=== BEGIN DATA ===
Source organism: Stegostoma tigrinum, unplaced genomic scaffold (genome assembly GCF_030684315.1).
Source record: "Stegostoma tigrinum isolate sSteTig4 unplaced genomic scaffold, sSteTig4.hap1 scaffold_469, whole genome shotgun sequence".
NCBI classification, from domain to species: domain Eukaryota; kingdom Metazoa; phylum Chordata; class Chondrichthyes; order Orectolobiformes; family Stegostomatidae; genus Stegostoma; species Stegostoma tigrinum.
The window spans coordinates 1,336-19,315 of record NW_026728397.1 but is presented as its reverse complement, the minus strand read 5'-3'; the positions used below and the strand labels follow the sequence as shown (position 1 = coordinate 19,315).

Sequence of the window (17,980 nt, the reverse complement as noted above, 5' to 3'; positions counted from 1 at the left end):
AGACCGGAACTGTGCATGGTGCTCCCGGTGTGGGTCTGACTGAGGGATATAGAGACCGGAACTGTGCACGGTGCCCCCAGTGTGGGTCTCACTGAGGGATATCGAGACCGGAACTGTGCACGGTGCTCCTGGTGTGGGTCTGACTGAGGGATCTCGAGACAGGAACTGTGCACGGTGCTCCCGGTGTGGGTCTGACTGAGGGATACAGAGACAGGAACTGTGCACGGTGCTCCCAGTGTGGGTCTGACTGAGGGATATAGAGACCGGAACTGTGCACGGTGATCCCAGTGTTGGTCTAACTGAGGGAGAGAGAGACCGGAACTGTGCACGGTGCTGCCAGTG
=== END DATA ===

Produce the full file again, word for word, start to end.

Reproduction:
Source organism: Stegostoma tigrinum, unplaced genomic scaffold (genome assembly GCF_030684315.1).
Source record: "Stegostoma tigrinum isolate sSteTig4 unplaced genomic scaffold, sSteTig4.hap1 scaffold_469, whole genome shotgun sequence".
NCBI classification, from domain to species: domain Eukaryota; kingdom Metazoa; phylum Chordata; class Chondrichthyes; order Orectolobiformes; family Stegostomatidae; genus Stegostoma; species Stegostoma tigrinum.
The window spans coordinates 1,336-19,315 of record NW_026728397.1 but is presented as its reverse complement, the minus strand read 5'-3'; the positions used below and the strand labels follow the sequence as shown (position 1 = coordinate 19,315).

Sequence of the window (17,980 nt, the reverse complement as noted above, 5' to 3'; positions counted from 1 at the left end):
AGACCGGAACTGTGCATGGTGCTCCCGGTGTGGGTCTGACTGAGGGATATAGAGACCGGAACTGTGCACGGTGCCCCCAGTGTGGGTCTCACTGAGGGATATCGAGACCGGAACTGTGCACGGTGCTCCTGGTGTGGGTCTGACTGAGGGATCTCGAGACAGGAACTGTGCACGGTGCTCCCGGTGTGGGTCTGACTGAGGGATACAGAGACAGGAACTGTGCACGGTGCTCCCAGTGTGGGTCTGACTGAGGGATATAGAGACCGGAACTGTGCACGGTGATCCCAGTGTTGGTCTAACTGAGGGAGAGAGAGACCGGAACTGTGCACGGTGCTGCCAGTG